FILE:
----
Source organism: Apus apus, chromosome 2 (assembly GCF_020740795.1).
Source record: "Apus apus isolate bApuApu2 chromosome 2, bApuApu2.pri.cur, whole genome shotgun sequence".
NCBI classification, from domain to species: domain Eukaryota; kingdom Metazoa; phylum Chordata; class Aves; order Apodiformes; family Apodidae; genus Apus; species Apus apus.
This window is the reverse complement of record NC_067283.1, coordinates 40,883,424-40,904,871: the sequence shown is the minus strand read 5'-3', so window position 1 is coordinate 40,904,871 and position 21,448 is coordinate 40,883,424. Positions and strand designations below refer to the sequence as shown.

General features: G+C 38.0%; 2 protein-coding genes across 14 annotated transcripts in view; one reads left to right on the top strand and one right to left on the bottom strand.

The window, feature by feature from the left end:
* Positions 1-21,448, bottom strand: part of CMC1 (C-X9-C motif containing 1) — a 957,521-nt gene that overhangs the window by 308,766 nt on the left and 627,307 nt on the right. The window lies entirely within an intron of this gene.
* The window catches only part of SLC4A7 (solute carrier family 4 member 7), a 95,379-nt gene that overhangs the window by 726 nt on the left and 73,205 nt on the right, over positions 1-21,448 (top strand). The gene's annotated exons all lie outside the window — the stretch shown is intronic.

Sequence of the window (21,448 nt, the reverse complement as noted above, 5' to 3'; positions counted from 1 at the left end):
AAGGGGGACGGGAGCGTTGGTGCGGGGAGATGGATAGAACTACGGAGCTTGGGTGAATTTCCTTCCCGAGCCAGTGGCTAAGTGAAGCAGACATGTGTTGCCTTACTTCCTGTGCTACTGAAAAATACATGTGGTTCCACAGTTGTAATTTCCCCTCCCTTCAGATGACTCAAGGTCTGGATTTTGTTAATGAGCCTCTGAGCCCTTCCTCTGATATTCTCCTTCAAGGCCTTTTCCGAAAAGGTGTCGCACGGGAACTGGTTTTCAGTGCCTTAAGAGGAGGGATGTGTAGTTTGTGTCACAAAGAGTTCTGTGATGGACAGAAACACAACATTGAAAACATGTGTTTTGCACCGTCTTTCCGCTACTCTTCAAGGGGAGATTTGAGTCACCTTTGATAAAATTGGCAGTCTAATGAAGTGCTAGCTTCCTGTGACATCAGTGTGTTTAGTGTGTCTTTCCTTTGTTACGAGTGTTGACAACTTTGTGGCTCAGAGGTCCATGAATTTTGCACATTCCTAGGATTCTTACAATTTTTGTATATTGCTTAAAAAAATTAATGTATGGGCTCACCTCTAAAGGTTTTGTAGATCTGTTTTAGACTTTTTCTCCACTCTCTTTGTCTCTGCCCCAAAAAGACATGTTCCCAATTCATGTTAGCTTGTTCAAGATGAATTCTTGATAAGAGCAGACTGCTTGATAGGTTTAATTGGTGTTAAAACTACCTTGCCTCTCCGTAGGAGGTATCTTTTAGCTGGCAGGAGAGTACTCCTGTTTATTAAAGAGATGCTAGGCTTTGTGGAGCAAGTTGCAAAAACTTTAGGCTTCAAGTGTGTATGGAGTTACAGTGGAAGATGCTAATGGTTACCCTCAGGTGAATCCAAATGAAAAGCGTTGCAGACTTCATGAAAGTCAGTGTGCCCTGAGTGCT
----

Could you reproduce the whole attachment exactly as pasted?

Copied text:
Source organism: Apus apus, chromosome 2 (assembly GCF_020740795.1).
Source record: "Apus apus isolate bApuApu2 chromosome 2, bApuApu2.pri.cur, whole genome shotgun sequence".
NCBI classification, from domain to species: domain Eukaryota; kingdom Metazoa; phylum Chordata; class Aves; order Apodiformes; family Apodidae; genus Apus; species Apus apus.
This window is the reverse complement of record NC_067283.1, coordinates 40,883,424-40,904,871: the sequence shown is the minus strand read 5'-3', so window position 1 is coordinate 40,904,871 and position 21,448 is coordinate 40,883,424. Positions and strand designations below refer to the sequence as shown.

General features: G+C 38.0%; 2 protein-coding genes across 14 annotated transcripts in view; one reads left to right on the top strand and one right to left on the bottom strand.

The window, feature by feature from the left end:
* Positions 1-21,448, bottom strand: part of CMC1 (C-X9-C motif containing 1) — a 957,521-nt gene that overhangs the window by 308,766 nt on the left and 627,307 nt on the right. The window lies entirely within an intron of this gene.
* The window catches only part of SLC4A7 (solute carrier family 4 member 7), a 95,379-nt gene that overhangs the window by 726 nt on the left and 73,205 nt on the right, over positions 1-21,448 (top strand). The gene's annotated exons all lie outside the window — the stretch shown is intronic.

Sequence of the window (21,448 nt, the reverse complement as noted above, 5' to 3'; positions counted from 1 at the left end):
AAGGGGGACGGGAGCGTTGGTGCGGGGAGATGGATAGAACTACGGAGCTTGGGTGAATTTCCTTCCCGAGCCAGTGGCTAAGTGAAGCAGACATGTGTTGCCTTACTTCCTGTGCTACTGAAAAATACATGTGGTTCCACAGTTGTAATTTCCCCTCCCTTCAGATGACTCAAGGTCTGGATTTTGTTAATGAGCCTCTGAGCCCTTCCTCTGATATTCTCCTTCAAGGCCTTTTCCGAAAAGGTGTCGCACGGGAACTGGTTTTCAGTGCCTTAAGAGGAGGGATGTGTAGTTTGTGTCACAAAGAGTTCTGTGATGGACAGAAACACAACATTGAAAACATGTGTTTTGCACCGTCTTTCCGCTACTCTTCAAGGGGAGATTTGAGTCACCTTTGATAAAATTGGCAGTCTAATGAAGTGCTAGCTTCCTGTGACATCAGTGTGTTTAGTGTGTCTTTCCTTTGTTACGAGTGTTGACAACTTTGTGGCTCAGAGGTCCATGAATTTTGCACATTCCTAGGATTCTTACAATTTTTGTATATTGCTTAAAAAAATTAATGTATGGGCTCACCTCTAAAGGTTTTGTAGATCTGTTTTAGACTTTTTCTCCACTCTCTTTGTCTCTGCCCCAAAAAGACATGTTCCCAATTCATGTTAGCTTGTTCAAGATGAATTCTTGATAAGAGCAGACTGCTTGATAGGTTTAATTGGTGTTAAAACTACCTTGCCTCTCCGTAGGAGGTATCTTTTAGCTGGCAGGAGAGTACTCCTGTTTATTAAAGAGATGCTAGGCTTTGTGGAGCAAGTTGCAAAAACTTTAGGCTTCAAGTGTGTATGGAGTTACAGTGGAAGATGCTAATGGTTACCCTCAGGTGAATCCAAATGAAAAGCGTTGCAGACTTCATGAAAGTCAGTGTGCCCTGAGTGCT